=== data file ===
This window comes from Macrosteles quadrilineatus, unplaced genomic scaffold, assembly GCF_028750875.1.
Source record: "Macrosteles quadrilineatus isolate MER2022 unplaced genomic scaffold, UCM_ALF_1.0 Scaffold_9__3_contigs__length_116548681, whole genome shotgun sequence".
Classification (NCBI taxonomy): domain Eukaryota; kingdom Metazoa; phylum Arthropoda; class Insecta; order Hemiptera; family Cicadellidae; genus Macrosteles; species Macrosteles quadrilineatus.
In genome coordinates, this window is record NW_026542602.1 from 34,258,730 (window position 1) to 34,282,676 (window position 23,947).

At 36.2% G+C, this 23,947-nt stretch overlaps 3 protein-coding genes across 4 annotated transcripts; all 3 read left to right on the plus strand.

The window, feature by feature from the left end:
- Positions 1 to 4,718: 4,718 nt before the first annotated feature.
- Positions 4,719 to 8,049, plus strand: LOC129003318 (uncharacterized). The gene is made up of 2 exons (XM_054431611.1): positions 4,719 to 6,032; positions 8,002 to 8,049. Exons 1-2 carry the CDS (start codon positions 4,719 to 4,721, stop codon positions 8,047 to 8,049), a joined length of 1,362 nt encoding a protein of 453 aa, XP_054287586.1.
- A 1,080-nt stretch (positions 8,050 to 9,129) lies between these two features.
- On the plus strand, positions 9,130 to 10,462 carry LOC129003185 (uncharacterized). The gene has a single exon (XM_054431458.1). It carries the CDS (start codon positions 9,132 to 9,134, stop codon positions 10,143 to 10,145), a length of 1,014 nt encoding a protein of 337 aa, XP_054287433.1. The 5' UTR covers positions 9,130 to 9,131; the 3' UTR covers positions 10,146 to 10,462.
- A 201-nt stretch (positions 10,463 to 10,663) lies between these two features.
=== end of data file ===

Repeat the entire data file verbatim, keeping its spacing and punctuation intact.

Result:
This window comes from Macrosteles quadrilineatus, unplaced genomic scaffold, assembly GCF_028750875.1.
Source record: "Macrosteles quadrilineatus isolate MER2022 unplaced genomic scaffold, UCM_ALF_1.0 Scaffold_9__3_contigs__length_116548681, whole genome shotgun sequence".
Classification (NCBI taxonomy): domain Eukaryota; kingdom Metazoa; phylum Arthropoda; class Insecta; order Hemiptera; family Cicadellidae; genus Macrosteles; species Macrosteles quadrilineatus.
In genome coordinates, this window is record NW_026542602.1 from 34,258,730 (window position 1) to 34,282,676 (window position 23,947).

At 36.2% G+C, this 23,947-nt stretch overlaps 3 protein-coding genes across 4 annotated transcripts; all 3 read left to right on the plus strand.

The window, feature by feature from the left end:
- Positions 1 to 4,718: 4,718 nt before the first annotated feature.
- Positions 4,719 to 8,049, plus strand: LOC129003318 (uncharacterized). The gene is made up of 2 exons (XM_054431611.1): positions 4,719 to 6,032; positions 8,002 to 8,049. Exons 1-2 carry the CDS (start codon positions 4,719 to 4,721, stop codon positions 8,047 to 8,049), a joined length of 1,362 nt encoding a protein of 453 aa, XP_054287586.1.
- A 1,080-nt stretch (positions 8,050 to 9,129) lies between these two features.
- On the plus strand, positions 9,130 to 10,462 carry LOC129003185 (uncharacterized). The gene has a single exon (XM_054431458.1). It carries the CDS (start codon positions 9,132 to 9,134, stop codon positions 10,143 to 10,145), a length of 1,014 nt encoding a protein of 337 aa, XP_054287433.1. The 5' UTR covers positions 9,130 to 9,131; the 3' UTR covers positions 10,146 to 10,462.
- A 201-nt stretch (positions 10,463 to 10,663) lies between these two features.